His journey as a Wildcat began in an Indianapolis hospital room, with Coach John Calipari kneeling beside him, encouraging him to fight. He graduates this December, after overcoming obstacles, inspiring the Big Blue Nation and befriending everyone from professors to future NBA stars. But he will always be part of the University of Kentucky family.
"It's so inspiring what he's been able to accomplish at this point in his life, with all the things that were thrown at him," Coach Calipari said.
Kevin Massey was a 16-year-old high school athlete at Indiana's Franklin Central High School when he received a frightening diagnosis: he had an inoperable brain tumor. While in the hospital and given no more than 24 hours to live, the lifelong UK fan was surprised with a visit from Coach Calipari. Calipari told him if he could get out of the hospital and into UK, Kevin would be part of his staff.
"The day I got accepted was the first day I ever saw my dad cry," Kevin said.
Proving prognoses wrong, Kevin made it through the night, and then a month, and then a year. After starting school at UK, he became the manager for the basketball team, and players and coaches became his second family.
"You've got a whole gym full of people who are really proud of what he has done," said Coach John Robic, who oversees the managers and has become especially close with Kevin. "When I came to my office the other day and saw his graduation announcement on my desk, I almost cried."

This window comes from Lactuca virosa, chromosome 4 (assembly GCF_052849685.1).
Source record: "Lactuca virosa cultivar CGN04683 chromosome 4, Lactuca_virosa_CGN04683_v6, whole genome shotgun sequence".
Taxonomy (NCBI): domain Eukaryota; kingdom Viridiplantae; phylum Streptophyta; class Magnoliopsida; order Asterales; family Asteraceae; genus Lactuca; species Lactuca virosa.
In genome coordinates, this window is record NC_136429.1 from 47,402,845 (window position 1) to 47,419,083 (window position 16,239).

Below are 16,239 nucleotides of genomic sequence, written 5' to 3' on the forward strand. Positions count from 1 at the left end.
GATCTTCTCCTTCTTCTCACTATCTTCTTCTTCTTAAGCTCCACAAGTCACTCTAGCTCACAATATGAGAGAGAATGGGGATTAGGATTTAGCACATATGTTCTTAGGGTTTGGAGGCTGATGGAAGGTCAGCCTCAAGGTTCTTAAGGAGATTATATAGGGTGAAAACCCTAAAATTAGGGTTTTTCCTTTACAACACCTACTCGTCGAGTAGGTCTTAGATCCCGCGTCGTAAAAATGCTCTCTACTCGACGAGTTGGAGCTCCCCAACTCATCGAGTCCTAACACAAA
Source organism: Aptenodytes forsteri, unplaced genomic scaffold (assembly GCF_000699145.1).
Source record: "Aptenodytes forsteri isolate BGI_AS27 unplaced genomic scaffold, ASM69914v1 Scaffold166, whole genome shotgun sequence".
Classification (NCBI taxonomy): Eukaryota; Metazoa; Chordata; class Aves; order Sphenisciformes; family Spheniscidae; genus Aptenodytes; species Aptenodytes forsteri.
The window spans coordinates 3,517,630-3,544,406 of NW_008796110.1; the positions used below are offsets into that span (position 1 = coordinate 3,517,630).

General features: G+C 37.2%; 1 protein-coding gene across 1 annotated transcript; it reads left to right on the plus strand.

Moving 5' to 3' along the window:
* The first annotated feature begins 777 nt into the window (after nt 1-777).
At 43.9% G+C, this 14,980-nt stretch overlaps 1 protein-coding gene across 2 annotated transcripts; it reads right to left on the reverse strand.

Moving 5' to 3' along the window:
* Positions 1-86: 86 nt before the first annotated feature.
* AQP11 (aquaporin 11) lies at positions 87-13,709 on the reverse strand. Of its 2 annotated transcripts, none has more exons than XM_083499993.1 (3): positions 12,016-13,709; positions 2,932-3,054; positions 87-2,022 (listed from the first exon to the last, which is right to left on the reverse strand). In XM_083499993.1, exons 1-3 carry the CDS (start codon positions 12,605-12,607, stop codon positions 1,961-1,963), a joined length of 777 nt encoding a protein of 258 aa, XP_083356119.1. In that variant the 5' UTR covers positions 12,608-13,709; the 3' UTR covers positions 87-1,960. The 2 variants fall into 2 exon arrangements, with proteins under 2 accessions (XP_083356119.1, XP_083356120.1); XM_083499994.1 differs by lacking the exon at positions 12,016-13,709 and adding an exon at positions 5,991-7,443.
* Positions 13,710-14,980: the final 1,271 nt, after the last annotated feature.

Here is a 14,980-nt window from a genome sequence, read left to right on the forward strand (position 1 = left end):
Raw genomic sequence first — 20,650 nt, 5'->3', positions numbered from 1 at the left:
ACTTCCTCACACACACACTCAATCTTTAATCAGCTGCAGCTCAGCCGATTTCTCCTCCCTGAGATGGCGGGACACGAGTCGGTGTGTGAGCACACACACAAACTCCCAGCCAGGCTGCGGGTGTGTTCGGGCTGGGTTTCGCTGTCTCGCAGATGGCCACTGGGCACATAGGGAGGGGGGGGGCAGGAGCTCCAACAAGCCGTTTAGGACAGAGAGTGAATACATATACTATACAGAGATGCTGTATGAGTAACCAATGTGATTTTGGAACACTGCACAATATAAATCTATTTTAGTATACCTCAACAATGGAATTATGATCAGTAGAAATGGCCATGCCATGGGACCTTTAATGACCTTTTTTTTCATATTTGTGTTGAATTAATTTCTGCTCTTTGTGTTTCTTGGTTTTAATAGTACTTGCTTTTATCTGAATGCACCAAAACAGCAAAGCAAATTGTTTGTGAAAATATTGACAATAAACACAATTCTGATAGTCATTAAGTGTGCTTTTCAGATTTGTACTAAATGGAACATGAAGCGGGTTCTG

It goes beyond the basketball team though. Kevin's tenacity to let nothing, not even a brain tumor, get in his way of success (what he calls "just living life, basically") has inspired his advisors, classmates and countless members of the Big Blue Nation.
"When I first started advising him I saw some of the difficulties he's gone through, and supporting him became a very personal thing for me," said Anthony Limperos, Kevin's advisor and an associate professor in the College of Communication and Information.
A health communication major, Kevin was committed to not just attending UK, but earning his degree. And he has no plans of quitting while he's ahead.
"Graduating is just another step in life," he said. "I got bigger plans – I don’t just want to graduate and stop there. I got bigger plans and bigger goals and more people to help."
For someone who has faced so many obstacles, Kevin's outlook on life is purely optimistic.
"It’s not a matter of what happens to you — because some things are going to happen to everybody … it’s all in your attitude and how there’s always something positive in situations," he said. "And there’s something in knowing that somebody has your back."
That team effort to support Kevin helped him get to where he is today – becoming the first in his immediate family to graduate college.
"I'm already looking forward to asking him, 'okay, what's next?' What's he do next? Because it'll be something that inspires all of us," Calipari said.